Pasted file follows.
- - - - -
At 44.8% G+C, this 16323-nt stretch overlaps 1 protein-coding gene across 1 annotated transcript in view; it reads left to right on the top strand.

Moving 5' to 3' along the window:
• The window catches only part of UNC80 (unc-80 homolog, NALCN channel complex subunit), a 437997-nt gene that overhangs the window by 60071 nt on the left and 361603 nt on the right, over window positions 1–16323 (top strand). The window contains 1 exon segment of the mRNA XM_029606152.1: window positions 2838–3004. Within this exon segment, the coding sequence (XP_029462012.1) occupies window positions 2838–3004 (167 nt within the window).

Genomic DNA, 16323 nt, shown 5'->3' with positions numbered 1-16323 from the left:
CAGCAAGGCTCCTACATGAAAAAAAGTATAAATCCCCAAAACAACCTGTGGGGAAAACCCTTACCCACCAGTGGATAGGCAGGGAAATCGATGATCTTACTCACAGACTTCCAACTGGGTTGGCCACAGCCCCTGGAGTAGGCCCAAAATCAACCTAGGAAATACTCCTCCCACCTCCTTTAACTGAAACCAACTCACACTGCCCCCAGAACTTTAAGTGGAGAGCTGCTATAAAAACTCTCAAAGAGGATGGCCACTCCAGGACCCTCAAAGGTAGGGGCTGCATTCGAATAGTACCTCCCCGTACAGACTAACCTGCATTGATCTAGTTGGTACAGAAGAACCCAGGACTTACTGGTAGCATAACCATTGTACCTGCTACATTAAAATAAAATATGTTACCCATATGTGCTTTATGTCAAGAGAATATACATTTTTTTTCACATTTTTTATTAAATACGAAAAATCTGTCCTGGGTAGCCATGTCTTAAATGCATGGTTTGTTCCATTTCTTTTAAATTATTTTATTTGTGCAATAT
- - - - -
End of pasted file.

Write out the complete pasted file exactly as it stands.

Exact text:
At 44.8% G+C, this 16323-nt stretch overlaps 1 protein-coding gene across 1 annotated transcript in view; it reads left to right on the top strand.

Moving 5' to 3' along the window:
• The window catches only part of UNC80 (unc-80 homolog, NALCN channel complex subunit), a 437997-nt gene that overhangs the window by 60071 nt on the left and 361603 nt on the right, over window positions 1–16323 (top strand). The window contains 1 exon segment of the mRNA XM_029606152.1: window positions 2838–3004. Within this exon segment, the coding sequence (XP_029462012.1) occupies window positions 2838–3004 (167 nt within the window).

Genomic DNA, 16323 nt, shown 5'->3' with positions numbered 1-16323 from the left:
CAGCAAGGCTCCTACATGAAAAAAAGTATAAATCCCCAAAACAACCTGTGGGGAAAACCCTTACCCACCAGTGGATAGGCAGGGAAATCGATGATCTTACTCACAGACTTCCAACTGGGTTGGCCACAGCCCCTGGAGTAGGCCCAAAATCAACCTAGGAAATACTCCTCCCACCTCCTTTAACTGAAACCAACTCACACTGCCCCCAGAACTTTAAGTGGAGAGCTGCTATAAAAACTCTCAAAGAGGATGGCCACTCCAGGACCCTCAAAGGTAGGGGCTGCATTCGAATAGTACCTCCCCGTACAGACTAACCTGCATTGATCTAGTTGGTACAGAAGAACCCAGGACTTACTGGTAGCATAACCATTGTACCTGCTACATTAAAATAAAATATGTTACCCATATGTGCTTTATGTCAAGAGAATATACATTTTTTTTCACATTTTTTATTAAATACGAAAAATCTGTCCTGGGTAGCCATGTCTTAAATGCATGGTTTGTTCCATTTCTTTTAAATTATTTTATTTGTGCAATAT